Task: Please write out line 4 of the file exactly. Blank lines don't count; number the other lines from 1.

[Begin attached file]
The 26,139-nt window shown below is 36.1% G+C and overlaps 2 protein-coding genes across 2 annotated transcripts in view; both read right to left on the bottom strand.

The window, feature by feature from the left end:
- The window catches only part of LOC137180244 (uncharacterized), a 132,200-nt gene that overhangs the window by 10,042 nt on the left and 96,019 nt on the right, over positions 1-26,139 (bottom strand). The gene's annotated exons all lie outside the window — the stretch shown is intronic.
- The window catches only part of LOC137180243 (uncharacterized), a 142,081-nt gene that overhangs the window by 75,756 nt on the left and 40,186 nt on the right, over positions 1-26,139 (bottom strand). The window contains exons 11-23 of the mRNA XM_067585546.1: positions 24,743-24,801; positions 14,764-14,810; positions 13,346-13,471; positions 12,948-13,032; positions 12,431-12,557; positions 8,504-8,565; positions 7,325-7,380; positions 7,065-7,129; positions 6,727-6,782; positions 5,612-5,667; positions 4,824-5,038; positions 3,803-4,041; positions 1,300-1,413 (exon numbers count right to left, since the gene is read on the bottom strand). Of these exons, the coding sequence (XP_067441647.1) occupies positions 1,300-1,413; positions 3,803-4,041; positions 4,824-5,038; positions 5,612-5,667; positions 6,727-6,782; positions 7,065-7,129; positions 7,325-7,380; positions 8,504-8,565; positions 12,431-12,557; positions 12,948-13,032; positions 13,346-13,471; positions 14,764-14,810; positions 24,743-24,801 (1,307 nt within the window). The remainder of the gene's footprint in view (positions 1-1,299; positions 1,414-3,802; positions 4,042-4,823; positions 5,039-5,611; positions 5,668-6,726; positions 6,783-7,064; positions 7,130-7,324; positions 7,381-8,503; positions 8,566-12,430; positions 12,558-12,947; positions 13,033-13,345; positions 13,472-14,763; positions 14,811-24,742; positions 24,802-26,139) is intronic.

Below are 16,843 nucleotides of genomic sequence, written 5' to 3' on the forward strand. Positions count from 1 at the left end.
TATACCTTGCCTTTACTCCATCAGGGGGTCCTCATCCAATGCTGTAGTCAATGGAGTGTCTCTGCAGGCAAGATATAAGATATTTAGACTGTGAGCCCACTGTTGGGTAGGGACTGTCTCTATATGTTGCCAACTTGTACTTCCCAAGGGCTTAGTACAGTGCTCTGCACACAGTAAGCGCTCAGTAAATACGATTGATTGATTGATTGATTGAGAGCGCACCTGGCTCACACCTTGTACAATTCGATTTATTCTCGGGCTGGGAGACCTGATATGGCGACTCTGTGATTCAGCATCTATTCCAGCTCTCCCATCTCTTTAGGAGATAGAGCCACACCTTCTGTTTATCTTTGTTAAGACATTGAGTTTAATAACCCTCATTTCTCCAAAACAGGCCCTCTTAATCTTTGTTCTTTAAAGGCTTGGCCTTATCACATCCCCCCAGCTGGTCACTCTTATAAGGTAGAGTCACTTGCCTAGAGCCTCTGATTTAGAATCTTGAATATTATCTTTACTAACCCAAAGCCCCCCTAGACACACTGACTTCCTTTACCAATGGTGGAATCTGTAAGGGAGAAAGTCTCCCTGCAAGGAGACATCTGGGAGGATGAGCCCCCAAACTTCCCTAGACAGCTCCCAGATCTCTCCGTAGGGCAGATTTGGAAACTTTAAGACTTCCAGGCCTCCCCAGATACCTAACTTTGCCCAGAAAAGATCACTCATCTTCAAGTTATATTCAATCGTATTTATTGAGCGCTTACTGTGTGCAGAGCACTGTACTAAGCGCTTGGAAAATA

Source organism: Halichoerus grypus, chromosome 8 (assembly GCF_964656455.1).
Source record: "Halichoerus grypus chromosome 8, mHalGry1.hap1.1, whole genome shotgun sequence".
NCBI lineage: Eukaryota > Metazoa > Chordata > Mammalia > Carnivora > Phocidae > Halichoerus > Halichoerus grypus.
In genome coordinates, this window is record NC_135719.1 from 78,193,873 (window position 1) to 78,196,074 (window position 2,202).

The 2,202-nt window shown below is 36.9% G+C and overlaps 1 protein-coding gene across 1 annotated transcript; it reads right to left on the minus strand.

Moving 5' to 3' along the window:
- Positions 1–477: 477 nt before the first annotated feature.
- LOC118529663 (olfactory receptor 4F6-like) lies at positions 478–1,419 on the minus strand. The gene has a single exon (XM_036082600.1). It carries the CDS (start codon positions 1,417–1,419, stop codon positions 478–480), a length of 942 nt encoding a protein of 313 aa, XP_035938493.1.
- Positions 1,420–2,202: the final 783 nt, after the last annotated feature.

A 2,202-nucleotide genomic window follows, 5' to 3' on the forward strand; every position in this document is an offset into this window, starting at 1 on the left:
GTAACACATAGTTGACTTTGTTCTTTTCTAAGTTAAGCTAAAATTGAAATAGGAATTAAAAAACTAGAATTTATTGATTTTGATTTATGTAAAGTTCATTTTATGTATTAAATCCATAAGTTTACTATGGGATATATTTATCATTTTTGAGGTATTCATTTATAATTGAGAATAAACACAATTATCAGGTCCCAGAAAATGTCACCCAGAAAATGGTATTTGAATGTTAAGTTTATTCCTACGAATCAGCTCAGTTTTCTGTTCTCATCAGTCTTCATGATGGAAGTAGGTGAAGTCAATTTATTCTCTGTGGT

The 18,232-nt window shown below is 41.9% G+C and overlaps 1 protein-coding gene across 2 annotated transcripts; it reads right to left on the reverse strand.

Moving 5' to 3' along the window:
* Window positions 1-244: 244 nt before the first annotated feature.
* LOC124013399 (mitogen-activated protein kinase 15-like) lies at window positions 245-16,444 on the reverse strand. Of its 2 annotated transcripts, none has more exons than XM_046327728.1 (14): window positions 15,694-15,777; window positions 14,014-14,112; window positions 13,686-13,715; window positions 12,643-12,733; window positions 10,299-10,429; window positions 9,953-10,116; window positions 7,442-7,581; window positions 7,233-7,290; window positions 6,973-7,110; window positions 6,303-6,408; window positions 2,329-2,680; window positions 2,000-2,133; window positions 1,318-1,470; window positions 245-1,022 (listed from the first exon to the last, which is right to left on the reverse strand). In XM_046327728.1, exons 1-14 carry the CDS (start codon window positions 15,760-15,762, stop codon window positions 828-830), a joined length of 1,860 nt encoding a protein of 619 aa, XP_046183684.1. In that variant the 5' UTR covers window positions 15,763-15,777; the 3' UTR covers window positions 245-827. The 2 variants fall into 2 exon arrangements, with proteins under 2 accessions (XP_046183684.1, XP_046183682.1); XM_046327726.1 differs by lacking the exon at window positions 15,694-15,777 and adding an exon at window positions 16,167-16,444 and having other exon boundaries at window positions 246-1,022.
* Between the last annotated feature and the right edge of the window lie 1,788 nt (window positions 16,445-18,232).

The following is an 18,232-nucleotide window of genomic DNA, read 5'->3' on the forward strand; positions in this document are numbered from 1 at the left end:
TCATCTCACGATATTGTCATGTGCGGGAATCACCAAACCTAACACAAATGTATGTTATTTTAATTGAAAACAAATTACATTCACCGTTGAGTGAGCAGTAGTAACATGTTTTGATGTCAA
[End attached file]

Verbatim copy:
- The window catches only part of LOC137180243 (uncharacterized), a 142,081-nt gene that overhangs the window by 75,756 nt on the left and 40,186 nt on the right, over positions 1-26,139 (bottom strand). The window contains exons 11-23 of the mRNA XM_067585546.1: positions 24,743-24,801; positions 14,764-14,810; positions 13,346-13,471; positions 12,948-13,032; positions 12,431-12,557; positions 8,504-8,565; positions 7,325-7,380; positions 7,065-7,129; positions 6,727-6,782; positions 5,612-5,667; positions 4,824-5,038; positions 3,803-4,041; positions 1,300-1,413 (exon numbers count right to left, since the gene is read on the bottom strand). Of these exons, the coding sequence (XP_067441647.1) occupies positions 1,300-1,413; positions 3,803-4,041; positions 4,824-5,038; positions 5,612-5,667; positions 6,727-6,782; positions 7,065-7,129; positions 7,325-7,380; positions 8,504-8,565; positions 12,431-12,557; positions 12,948-13,032; positions 13,346-13,471; positions 14,764-14,810; positions 24,743-24,801 (1,307 nt within the window). The remainder of the gene's footprint in view (positions 1-1,299; positions 1,414-3,802; positions 4,042-4,823; positions 5,039-5,611; positions 5,668-6,726; positions 6,783-7,064; positions 7,130-7,324; positions 7,381-8,503; positions 8,566-12,430; positions 12,558-12,947; positions 13,033-13,345; positions 13,472-14,763; positions 14,811-24,742; positions 24,802-26,139) is intronic.